Thursday, May 29, 2014

Sculpture, Watercolor, and Mandala

I tried to cram as much in before the school year ended as possible and thought I'd share a few assignments that my visually impaired students enjoyed the most.

Wooden Sculptures. My friends, Heather and Drue McCroan make elaborate wooden monograms for people to hang on their door or put over their mantel. They offered me the wood scraps and I, in turn, offered them to my students. They played, balanced, re-arranged, sanded, glued and painted these wooden pieces with some interesting results.

Our beautiful campus and our spring weather made for a perfect landscape opportunity. We started with an exercise to explore what watercolors can do. Students tried wet-on-dry, wet-on-wet, blotting, wax resist, and blending techniques before they could begin their landscape project.

The better the vision, the more accurate the images, but I also love the energy that comes from the marks of those who can see almost nothing.

Nothing says wholeness and perfection more than the circle. As a class we explored Native American medicine wheels, rosary windows found in many cathedrals, and we watched videos of  Bhuddist monks making amazing sand art creations before sweeping them away as a symbol of impermanence. Each student made their own mandala with the help of a light box, and a basic knowledge of fractions and balance.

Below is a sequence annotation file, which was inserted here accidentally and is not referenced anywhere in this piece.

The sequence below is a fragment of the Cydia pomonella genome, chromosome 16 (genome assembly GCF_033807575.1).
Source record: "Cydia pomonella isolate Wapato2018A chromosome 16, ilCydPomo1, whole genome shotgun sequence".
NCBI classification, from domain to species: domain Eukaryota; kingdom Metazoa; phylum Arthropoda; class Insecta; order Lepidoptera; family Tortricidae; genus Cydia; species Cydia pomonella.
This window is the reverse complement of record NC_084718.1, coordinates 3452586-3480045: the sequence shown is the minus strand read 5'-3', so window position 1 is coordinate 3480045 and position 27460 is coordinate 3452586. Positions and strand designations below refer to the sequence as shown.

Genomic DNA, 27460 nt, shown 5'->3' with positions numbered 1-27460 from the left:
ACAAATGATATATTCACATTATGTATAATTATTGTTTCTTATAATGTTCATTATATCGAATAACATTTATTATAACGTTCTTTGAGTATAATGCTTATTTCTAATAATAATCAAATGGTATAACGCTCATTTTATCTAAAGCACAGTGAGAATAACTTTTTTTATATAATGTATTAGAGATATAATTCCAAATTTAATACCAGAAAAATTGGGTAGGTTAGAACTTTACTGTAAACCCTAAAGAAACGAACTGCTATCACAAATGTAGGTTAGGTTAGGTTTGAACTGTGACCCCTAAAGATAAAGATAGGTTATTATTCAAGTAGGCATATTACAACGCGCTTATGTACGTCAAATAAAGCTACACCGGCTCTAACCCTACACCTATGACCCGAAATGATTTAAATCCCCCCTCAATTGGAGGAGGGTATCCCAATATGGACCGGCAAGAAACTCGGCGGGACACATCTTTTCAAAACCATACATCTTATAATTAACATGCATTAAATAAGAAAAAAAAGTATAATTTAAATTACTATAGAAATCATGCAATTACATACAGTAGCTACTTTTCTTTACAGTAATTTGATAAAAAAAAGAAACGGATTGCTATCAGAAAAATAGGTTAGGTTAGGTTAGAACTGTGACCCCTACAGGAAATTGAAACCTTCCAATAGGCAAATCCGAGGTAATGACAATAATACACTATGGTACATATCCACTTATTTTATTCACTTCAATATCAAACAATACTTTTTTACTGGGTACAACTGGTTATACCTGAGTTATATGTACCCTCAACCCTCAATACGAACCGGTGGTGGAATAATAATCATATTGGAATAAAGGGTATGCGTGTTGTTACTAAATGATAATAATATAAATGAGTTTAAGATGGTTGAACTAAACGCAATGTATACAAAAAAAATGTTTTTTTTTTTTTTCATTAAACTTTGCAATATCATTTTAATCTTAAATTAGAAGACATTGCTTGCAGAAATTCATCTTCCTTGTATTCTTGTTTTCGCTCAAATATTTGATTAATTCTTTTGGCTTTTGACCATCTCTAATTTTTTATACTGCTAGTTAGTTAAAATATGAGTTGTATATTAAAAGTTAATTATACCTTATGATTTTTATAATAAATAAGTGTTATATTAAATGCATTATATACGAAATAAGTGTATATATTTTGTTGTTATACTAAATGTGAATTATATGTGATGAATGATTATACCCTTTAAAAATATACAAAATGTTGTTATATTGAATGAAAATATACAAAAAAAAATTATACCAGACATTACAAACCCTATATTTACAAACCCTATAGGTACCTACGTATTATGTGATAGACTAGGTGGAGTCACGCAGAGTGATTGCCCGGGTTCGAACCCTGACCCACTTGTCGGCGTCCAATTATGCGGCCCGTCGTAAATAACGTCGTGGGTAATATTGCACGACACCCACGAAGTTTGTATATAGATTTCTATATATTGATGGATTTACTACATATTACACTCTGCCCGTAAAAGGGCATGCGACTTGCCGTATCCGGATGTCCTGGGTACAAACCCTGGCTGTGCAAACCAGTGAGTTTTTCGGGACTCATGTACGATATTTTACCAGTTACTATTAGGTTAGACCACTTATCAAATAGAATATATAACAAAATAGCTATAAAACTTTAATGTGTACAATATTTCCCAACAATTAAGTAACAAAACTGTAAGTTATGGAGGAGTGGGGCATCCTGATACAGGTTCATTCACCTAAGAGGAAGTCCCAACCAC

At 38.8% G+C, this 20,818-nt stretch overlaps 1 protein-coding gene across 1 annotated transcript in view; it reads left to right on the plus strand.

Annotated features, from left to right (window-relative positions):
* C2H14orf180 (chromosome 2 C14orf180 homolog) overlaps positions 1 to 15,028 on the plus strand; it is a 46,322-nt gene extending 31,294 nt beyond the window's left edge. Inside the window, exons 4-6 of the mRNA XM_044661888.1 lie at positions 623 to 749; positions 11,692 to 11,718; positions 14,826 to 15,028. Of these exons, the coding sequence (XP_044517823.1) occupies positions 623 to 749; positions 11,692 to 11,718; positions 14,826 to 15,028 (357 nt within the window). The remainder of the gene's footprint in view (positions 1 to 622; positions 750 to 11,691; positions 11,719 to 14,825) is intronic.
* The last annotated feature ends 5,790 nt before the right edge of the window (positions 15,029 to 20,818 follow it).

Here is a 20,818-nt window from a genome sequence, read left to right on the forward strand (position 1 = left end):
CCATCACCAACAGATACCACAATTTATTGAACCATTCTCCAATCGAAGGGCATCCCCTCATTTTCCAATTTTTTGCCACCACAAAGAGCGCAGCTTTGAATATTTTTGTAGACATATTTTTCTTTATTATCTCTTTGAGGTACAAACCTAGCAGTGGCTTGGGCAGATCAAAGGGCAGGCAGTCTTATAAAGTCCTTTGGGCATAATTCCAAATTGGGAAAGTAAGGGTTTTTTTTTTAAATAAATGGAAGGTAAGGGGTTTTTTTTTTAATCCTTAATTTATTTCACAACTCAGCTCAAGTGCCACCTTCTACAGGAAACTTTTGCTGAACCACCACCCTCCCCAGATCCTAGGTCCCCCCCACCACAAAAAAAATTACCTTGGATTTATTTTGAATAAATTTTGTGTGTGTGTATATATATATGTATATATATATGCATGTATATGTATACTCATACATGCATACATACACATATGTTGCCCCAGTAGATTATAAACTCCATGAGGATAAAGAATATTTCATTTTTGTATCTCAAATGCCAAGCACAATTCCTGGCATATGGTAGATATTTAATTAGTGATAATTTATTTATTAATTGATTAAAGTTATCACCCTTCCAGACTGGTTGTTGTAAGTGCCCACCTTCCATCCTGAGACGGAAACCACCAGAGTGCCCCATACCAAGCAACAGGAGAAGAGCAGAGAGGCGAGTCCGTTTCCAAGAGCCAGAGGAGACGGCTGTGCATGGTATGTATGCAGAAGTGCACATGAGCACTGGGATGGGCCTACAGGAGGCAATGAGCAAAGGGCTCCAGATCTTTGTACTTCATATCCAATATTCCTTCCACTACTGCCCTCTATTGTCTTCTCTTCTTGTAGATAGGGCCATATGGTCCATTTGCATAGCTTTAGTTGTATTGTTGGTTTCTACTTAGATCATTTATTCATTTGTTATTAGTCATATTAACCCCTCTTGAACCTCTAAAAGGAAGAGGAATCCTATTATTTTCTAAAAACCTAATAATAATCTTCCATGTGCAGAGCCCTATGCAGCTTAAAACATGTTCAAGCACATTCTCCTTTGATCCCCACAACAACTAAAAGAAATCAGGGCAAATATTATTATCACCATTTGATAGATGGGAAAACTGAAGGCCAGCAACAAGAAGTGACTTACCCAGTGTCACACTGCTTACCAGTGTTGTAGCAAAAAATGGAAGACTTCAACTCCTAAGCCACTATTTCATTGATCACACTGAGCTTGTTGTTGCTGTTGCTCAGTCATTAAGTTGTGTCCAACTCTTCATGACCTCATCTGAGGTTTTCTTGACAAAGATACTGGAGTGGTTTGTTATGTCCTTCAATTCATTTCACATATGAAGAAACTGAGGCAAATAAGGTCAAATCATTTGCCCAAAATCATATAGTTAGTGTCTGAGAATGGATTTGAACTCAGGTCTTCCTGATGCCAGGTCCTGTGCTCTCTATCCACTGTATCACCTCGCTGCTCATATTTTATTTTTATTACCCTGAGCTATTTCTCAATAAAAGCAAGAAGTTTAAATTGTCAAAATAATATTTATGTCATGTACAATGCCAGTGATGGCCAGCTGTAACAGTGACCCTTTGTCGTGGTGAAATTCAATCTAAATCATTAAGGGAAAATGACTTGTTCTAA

Art projects for Learning about Our World

Art and Social Studies pair perfectly in the classroom. In March, when our town was exploding with Japanese Cherry Blossoms, I taught a unit on Japanese Art.  Japan is dear to my heart, having lived in Hokkaido for more than a year. I began by teaching students about the culture: traditional food, dress, homes, gardens, religion, and even some basic phrases. We handled artifacts and tried on a  kimono.
I read “One Leaf Rides the Wind” which is a counting book of haikus that teach about bonsai trees, pagodas, koi fish and tea ceremony. I have students figure out the pattern of the haiku from my reading, and then they write a haiku about themselves. They mount this under their name, written with sumi brush and ink in katakana (Japanese characters). Younger children decorated large koi fish wind socks I made from bulletin board paper.

We also used brush and ink to do some bamboo studies. I managed to bring in fresh bamboo with leaves for students to feel and better understand the brush strokes.

Japanese are famous for their wood cuts, and so we study Hiroshige prints and talk about the printmaking process, before making our own relief prints. I’m not comfortable giving visually impaired students carving tools, so we just used pencils and foam to create our images and then brayer and ink to edition them.